Xenia is the ancient Greek concept of hospitality, the generosity and courtesy shown to those who are far from home and/or associates of the person bestowing guest-friendship. The rituals of hospitality created and expressed a reciprocal relationship between guest and host expressed in both material benefits as well as non-material ones.
Jupiter and Mercurius in the House of Philemon and Baucis (1630–33)
by the workshop of Rubens: Zeus and Hermes, testing a village’s practice of hospitality,
were received only by Baucis and Philemon, who were rewarded while their neighbors were punished.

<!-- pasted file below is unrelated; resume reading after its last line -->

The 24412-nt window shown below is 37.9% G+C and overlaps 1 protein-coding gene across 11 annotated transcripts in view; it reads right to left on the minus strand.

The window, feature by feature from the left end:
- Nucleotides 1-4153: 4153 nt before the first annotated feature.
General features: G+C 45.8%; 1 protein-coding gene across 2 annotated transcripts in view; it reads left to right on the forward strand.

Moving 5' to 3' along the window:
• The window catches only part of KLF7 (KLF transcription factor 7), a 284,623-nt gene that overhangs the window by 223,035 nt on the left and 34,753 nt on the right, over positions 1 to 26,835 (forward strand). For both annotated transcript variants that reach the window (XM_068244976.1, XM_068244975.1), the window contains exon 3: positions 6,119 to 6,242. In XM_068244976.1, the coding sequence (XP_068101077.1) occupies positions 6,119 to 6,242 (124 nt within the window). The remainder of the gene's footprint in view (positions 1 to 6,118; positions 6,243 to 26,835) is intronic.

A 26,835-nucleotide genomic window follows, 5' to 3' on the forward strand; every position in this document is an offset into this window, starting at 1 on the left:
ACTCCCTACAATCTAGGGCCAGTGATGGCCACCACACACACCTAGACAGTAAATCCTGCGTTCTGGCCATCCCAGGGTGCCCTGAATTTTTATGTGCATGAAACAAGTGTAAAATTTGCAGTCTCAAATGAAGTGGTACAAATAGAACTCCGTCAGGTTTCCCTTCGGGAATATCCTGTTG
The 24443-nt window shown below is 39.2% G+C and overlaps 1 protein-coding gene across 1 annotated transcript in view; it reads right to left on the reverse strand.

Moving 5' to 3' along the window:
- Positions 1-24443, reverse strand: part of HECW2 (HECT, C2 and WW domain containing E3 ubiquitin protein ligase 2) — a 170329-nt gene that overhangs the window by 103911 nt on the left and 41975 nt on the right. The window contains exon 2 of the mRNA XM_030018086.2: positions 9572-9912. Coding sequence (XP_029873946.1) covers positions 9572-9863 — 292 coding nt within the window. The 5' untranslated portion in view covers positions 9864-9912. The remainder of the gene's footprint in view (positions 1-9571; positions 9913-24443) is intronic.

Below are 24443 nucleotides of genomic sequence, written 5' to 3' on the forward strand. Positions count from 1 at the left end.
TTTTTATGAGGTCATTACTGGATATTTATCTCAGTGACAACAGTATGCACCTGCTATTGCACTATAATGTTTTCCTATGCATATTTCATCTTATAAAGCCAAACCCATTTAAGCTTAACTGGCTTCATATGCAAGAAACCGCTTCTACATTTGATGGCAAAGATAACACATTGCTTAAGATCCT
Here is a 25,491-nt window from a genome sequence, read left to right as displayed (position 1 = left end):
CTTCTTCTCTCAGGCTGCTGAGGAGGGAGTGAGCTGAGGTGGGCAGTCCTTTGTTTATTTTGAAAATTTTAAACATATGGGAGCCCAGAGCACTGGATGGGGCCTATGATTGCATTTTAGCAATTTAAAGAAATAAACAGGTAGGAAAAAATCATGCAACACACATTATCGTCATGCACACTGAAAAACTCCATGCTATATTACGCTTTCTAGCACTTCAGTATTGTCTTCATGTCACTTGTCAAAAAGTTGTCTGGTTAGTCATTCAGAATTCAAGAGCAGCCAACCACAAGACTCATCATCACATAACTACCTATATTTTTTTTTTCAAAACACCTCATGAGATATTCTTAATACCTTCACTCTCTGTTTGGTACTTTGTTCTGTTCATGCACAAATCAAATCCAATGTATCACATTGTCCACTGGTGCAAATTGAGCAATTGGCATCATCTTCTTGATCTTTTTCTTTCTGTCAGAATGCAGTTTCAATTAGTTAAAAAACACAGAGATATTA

The Greek god Zeus is sometimes called Zeus Xenios in his role as a protector of travelers. He thus embodied the religious obligation to be hospitable to travelers. Theoxeny or theoxenia is a theme in Greek mythology in which humans demonstrate their virtue or piety by extending hospitality to a humble stranger (xenos), who turns out to be a disguised deity (theos) with the capacity to bestow rewards. These stories caution mortals that any guest should be treated as if potentially a disguised divinity and help establish the idea of xenia as a fundamental Greek custom.
The term theoxenia also covered entertaining among the gods themselves, a popular subject in classical art, which was revived at the Renaissance in works depicting a Feast of the Gods.